I also dabbled in technology and maths. My old maths teacher probably began spinning in her grave as the saying goes. 

Success! The tutor was a delight and the course captured my imagination. Finding out about the maths behind rainbows and air bags in cars. Mustn't forget to mention the programmable calculator that also kept me on course. I even bought a book on algebra and another about Pi to read at leisure. Maths had been demystified and conquered.

Next I kept to Earth Sciences (feeling at home there). But, chemistry reared its ugly head, another monster to fight. Short course 'Molecules, medicine and drugs'. Once again the OU made the subject interesting and accessible. Chemistry 'demon' vanquished,

For various reasons including a need to choose EMA end of module assignment in preference to an exam. Psychology beckoned...

The courses were challenging, but I'm glad I did them...

So, what about this year?

Bring on a trip to the dark side. 'Worlds of English'.

Sunday 22 September 2013

Since the 1980s

"Staff have been brutalized by successive govts of all shades. A throw-away mentality predominates."
 I feel the need to offload, to stand up and be counted. 


Because we are in the throes of the political silly season and the cud is being chewed to no avail.

Teachers or I ought to say good/real/true teachers never switch off from education. It haunts and rules their lives.
Add on onerous time-wasting tasks set by Government. Impose a culture where teachers are pilloried by successive Governments...

“A good teacher is like a candle – consuming itself to light the way for others.” ~ Anon

Wednesday 18 September 2013

Kudos to the OU

Today marks the launch of FutureLearn an initiative by the OU and other Universities.
Known as MOOC Massively Open Online Courses.
For more detailed information look here.

I've already shared info with two friends. One in Australia has a Yorkshire ancestry (West Riding) and is keen to know more. The course 'England in the time of Richard III' might appeal to her. The other friend is more a cup half full type, always sees disadvantages, never seeks a workaround,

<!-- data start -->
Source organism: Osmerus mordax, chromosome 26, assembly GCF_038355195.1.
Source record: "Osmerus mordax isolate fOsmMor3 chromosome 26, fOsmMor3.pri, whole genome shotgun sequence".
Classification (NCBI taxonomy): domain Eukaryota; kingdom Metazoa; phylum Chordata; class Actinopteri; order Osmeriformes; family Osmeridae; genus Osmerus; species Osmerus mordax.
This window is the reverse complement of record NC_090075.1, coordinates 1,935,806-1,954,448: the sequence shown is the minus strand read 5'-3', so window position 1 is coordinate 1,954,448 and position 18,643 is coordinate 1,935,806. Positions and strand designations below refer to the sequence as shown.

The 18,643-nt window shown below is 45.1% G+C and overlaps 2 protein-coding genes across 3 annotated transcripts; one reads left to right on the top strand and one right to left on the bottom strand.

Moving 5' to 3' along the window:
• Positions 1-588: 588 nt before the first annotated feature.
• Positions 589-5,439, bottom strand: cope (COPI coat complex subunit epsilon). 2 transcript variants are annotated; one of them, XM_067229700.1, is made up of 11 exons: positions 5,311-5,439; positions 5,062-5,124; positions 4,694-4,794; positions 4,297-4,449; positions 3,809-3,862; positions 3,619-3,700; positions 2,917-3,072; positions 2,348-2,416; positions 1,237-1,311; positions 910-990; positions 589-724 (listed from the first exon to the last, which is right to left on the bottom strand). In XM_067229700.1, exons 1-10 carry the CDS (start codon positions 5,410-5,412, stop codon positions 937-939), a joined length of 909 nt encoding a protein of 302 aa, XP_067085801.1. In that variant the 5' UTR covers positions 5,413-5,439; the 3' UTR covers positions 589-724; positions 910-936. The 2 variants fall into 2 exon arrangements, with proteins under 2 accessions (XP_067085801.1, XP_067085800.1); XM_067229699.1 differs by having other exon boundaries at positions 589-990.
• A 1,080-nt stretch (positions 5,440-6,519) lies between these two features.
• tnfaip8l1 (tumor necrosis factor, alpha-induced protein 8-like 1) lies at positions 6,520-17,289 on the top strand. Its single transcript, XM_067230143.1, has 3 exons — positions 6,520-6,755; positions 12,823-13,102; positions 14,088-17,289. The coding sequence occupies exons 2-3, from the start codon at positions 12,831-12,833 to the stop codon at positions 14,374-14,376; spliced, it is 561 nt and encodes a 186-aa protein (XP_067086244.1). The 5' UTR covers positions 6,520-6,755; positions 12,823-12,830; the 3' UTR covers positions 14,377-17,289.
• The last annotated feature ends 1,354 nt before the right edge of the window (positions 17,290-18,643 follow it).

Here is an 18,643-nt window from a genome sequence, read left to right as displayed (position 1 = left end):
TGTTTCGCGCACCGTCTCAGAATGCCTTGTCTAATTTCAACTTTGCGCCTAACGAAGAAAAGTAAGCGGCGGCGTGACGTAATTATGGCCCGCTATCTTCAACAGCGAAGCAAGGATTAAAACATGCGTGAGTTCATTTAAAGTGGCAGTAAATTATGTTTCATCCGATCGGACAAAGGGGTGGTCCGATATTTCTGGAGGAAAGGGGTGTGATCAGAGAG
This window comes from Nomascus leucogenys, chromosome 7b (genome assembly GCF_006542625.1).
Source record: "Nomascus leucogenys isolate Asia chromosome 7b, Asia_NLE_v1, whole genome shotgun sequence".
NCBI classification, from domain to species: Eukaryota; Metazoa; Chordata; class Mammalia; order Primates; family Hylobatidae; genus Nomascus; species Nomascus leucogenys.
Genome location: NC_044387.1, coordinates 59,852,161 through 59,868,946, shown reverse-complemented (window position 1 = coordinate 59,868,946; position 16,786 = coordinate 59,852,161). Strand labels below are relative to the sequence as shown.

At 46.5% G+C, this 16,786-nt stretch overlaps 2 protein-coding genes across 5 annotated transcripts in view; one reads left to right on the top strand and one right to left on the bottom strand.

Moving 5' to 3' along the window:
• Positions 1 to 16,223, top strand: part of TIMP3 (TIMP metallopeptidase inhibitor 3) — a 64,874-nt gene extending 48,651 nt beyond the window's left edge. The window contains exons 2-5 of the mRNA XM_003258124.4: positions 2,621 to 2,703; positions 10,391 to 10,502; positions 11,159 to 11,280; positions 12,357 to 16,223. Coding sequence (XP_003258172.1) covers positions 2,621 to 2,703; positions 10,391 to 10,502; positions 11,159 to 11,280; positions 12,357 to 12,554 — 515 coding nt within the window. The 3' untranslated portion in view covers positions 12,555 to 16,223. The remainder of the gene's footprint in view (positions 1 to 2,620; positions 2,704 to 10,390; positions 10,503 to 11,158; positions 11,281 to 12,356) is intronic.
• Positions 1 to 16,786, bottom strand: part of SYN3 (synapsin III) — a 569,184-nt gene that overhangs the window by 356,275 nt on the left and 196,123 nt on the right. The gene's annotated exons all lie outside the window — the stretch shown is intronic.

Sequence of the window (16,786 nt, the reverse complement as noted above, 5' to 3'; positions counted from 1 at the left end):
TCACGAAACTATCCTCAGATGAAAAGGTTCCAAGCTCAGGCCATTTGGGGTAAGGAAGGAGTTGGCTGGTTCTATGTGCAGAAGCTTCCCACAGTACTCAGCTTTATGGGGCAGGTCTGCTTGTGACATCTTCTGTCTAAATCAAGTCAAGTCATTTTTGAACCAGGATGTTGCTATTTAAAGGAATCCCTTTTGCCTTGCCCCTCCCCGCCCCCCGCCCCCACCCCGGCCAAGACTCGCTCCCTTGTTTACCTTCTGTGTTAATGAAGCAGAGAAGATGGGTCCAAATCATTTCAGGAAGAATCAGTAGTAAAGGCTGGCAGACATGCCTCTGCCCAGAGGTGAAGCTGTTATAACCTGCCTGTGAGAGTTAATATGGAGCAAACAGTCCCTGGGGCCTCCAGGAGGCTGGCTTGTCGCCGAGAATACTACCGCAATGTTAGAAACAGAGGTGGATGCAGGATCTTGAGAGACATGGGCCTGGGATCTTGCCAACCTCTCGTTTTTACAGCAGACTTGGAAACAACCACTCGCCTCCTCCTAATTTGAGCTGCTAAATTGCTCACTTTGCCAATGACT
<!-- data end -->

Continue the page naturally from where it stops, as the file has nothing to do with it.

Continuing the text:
I'm tempted to enroll, but first I need to tidy up some odds and ends of OU study.

Tuesday 17 September 2013

Change of plans

Originally we were going to venture into the Pennines for a day out. 
The inclement weather had other ideas. So our plan was shelved for another day.

We had lunch at the Memphis Bell.

It's the sort of place you eat there, chat for a while, enjoy the food and say to each other, 'Must do this again'.

Monday 16 September 2013

What's in a name?

Breakfast TV this morning did an intro regarding Derek Jacobi famous thespian.
I wondered why he was appearing on the programme. One short Internet search later and the answer appeared. Obviously he was going to talk about his autobiography published recently.

Cue another search, this time for the book Amazon has it and on Kindle. I read thro' the preview where he talks about his family. Curiousity piqued as he mentioned a family member with the unusual name of Salome Lapland. Next 'move' was to Find My Past and another search.

Result a registered maritime birth

Date of birth: 17 September 1920
Date reported: December 1920
Father's name: SCHNEIDER, Mendel
Mother's name: SCHNEIDER, Hasia Czasia
Mother's maiden name: Cyasia
Ship's name: Lapland

BT334 - Registers and Indexes of Births, Marriages and Deaths of Passengers and Seamen at Sea

Census details

1901 census transcription details for:  Goodmans Fields. 55, Leman Street, Whitechapel

SCHNEIDER, Israel Head Married M 28 1873 Tailor Russia
SCHNEIDER, Eida Wife Married F 28 1873 Russia
SCHNEIDER, Bessie Daughter Single F 4 1897  London
SCHNEIDER, Louis Son Single M 3 1898 London
SCHNEIDER, Jetta Daughter Single F 2 1899 London
SCHNEIDER, Mandel Son Single M 0 (6 MOS) 1901  London

Mendel's parents came from Russia.

Now for the Jacobi family
Derek's parents:
Daisy G Masters married Alfred G Jacobi
Name: MASTERS,  Daisy Gertrude
Registration district: Essex South Western
County: Essex
Year of registration: 1936
Quarter of registration: Jul-Aug-Sep
Spouse's last name: Jacobi

1911 census transcription details for:  21 Poplars Road Leyton

                                                                       Age     Born     Occupation  Where Born
JACOBI, Henry William Head Married M 28 1883 Boot Maker London Mare St Hackney
JACOBI, Elizabeth Rebecca Wife Married 5 years F 25 1886 London Haggerston
JACOBI, Henry William Son M 4 1907 London Hackney
JACOBI, Alfred George Son Married M 0 (7 MONTHS) 1911 London Bethnal Green

Sunday 15 September 2013

As broad as it is long

Waking early, switched on the radio knowing sleep had fled I found myself listening to diverse channels.

Radio 5 live dumbing down for the masses engaging in lads chat. Puerile to say the least; with the 'presenter' in adoration of the sound of his own voice. [cringe-worthy]

Radio 4 extra ah, now there at last is hope of something to listen to. The last part of 'The Charm Factory' set in London 1953; apparently based on the Rank Charm School.
Before the next programme aired I hastened to change stations.

Morning Reports on 5 live and a story about a name:
Ms Keihanaikukauakahihuliheekahaunaele